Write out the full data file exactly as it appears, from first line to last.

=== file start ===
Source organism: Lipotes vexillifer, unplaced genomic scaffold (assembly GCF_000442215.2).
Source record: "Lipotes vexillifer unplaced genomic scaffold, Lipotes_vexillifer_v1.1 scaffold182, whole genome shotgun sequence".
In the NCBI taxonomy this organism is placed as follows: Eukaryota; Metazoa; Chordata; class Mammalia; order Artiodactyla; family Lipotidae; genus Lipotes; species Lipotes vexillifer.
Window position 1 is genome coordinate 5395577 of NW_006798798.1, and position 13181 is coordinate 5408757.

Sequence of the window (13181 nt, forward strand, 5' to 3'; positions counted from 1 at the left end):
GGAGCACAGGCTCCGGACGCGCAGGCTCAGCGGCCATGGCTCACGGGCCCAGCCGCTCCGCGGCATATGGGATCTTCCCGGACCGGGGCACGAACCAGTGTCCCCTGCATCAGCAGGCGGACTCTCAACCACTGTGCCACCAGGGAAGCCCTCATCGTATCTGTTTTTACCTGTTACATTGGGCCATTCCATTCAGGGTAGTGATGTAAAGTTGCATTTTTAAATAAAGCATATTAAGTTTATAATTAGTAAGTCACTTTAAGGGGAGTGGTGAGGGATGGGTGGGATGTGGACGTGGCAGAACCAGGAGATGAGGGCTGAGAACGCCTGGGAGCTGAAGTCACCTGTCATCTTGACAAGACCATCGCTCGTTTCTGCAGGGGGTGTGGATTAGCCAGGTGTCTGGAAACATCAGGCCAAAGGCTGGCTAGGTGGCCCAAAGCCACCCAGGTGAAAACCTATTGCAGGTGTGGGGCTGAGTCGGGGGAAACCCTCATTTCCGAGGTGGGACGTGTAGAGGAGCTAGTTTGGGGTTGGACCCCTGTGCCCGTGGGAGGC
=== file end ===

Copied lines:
Source organism: Lipotes vexillifer, unplaced genomic scaffold (assembly GCF_000442215.2).
Source record: "Lipotes vexillifer unplaced genomic scaffold, Lipotes_vexillifer_v1.1 scaffold182, whole genome shotgun sequence".
In the NCBI taxonomy this organism is placed as follows: Eukaryota; Metazoa; Chordata; class Mammalia; order Artiodactyla; family Lipotidae; genus Lipotes; species Lipotes vexillifer.
Window position 1 is genome coordinate 5395577 of NW_006798798.1, and position 13181 is coordinate 5408757.

Sequence of the window (13181 nt, forward strand, 5' to 3'; positions counted from 1 at the left end):
GGAGCACAGGCTCCGGACGCGCAGGCTCAGCGGCCATGGCTCACGGGCCCAGCCGCTCCGCGGCATATGGGATCTTCCCGGACCGGGGCACGAACCAGTGTCCCCTGCATCAGCAGGCGGACTCTCAACCACTGTGCCACCAGGGAAGCCCTCATCGTATCTGTTTTTACCTGTTACATTGGGCCATTCCATTCAGGGTAGTGATGTAAAGTTGCATTTTTAAATAAAGCATATTAAGTTTATAATTAGTAAGTCACTTTAAGGGGAGTGGTGAGGGATGGGTGGGATGTGGACGTGGCAGAACCAGGAGATGAGGGCTGAGAACGCCTGGGAGCTGAAGTCACCTGTCATCTTGACAAGACCATCGCTCGTTTCTGCAGGGGGTGTGGATTAGCCAGGTGTCTGGAAACATCAGGCCAAAGGCTGGCTAGGTGGCCCAAAGCCACCCAGGTGAAAACCTATTGCAGGTGTGGGGCTGAGTCGGGGGAAACCCTCATTTCCGAGGTGGGACGTGTAGAGGAGCTAGTTTGGGGTTGGACCCCTGTGCCCGTGGGAGGC